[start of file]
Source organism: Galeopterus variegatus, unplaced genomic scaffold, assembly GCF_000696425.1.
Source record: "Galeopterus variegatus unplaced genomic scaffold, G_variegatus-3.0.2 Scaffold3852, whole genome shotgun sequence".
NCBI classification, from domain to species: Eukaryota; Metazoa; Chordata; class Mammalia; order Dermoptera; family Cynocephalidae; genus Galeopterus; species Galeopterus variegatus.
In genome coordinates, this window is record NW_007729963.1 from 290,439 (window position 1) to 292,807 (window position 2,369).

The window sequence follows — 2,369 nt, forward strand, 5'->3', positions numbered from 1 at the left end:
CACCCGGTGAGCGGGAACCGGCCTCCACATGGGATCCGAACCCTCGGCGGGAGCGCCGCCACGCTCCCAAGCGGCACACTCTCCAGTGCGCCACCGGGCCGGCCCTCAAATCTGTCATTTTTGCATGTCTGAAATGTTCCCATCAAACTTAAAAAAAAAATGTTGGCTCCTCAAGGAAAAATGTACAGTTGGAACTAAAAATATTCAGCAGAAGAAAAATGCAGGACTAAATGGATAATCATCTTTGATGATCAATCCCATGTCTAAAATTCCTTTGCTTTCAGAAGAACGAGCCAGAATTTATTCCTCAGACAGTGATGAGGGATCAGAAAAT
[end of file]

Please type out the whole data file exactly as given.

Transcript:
Source organism: Galeopterus variegatus, unplaced genomic scaffold, assembly GCF_000696425.1.
Source record: "Galeopterus variegatus unplaced genomic scaffold, G_variegatus-3.0.2 Scaffold3852, whole genome shotgun sequence".
NCBI classification, from domain to species: Eukaryota; Metazoa; Chordata; class Mammalia; order Dermoptera; family Cynocephalidae; genus Galeopterus; species Galeopterus variegatus.
In genome coordinates, this window is record NW_007729963.1 from 290,439 (window position 1) to 292,807 (window position 2,369).

The window sequence follows — 2,369 nt, forward strand, 5'->3', positions numbered from 1 at the left end:
CACCCGGTGAGCGGGAACCGGCCTCCACATGGGATCCGAACCCTCGGCGGGAGCGCCGCCACGCTCCCAAGCGGCACACTCTCCAGTGCGCCACCGGGCCGGCCCTCAAATCTGTCATTTTTGCATGTCTGAAATGTTCCCATCAAACTTAAAAAAAAAATGTTGGCTCCTCAAGGAAAAATGTACAGTTGGAACTAAAAATATTCAGCAGAAGAAAAATGCAGGACTAAATGGATAATCATCTTTGATGATCAATCCCATGTCTAAAATTCCTTTGCTTTCAGAAGAACGAGCCAGAATTTATTCCTCAGACAGTGATGAGGGATCAGAAAAT